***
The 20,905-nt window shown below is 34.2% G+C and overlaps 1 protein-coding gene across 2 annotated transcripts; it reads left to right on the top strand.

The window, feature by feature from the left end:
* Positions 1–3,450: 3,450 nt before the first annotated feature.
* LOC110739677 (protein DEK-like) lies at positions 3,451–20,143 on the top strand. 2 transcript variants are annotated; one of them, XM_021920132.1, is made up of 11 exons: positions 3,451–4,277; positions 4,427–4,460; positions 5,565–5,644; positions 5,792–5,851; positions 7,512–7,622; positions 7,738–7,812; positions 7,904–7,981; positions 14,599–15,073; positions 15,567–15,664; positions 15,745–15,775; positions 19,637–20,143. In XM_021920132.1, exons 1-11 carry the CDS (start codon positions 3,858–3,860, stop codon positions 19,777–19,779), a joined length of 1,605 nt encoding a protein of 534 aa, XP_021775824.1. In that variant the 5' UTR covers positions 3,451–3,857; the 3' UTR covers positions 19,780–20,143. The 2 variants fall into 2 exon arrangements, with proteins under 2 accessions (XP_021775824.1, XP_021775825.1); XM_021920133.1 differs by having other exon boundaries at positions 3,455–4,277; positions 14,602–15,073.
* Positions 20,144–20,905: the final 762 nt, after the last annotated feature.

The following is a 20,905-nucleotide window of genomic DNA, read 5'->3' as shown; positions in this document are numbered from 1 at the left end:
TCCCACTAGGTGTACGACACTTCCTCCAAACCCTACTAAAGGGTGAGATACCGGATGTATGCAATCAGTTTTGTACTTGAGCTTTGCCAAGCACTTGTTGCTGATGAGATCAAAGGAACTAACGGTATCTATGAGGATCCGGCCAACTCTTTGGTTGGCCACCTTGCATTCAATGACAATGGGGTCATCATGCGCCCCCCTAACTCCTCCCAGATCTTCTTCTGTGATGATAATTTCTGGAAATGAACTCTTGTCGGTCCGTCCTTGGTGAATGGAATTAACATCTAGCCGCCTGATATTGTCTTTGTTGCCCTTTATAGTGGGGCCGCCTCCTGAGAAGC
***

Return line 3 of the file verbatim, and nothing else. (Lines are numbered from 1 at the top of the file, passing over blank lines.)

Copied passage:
* Positions 1–3,450: 3,450 nt before the first annotated feature.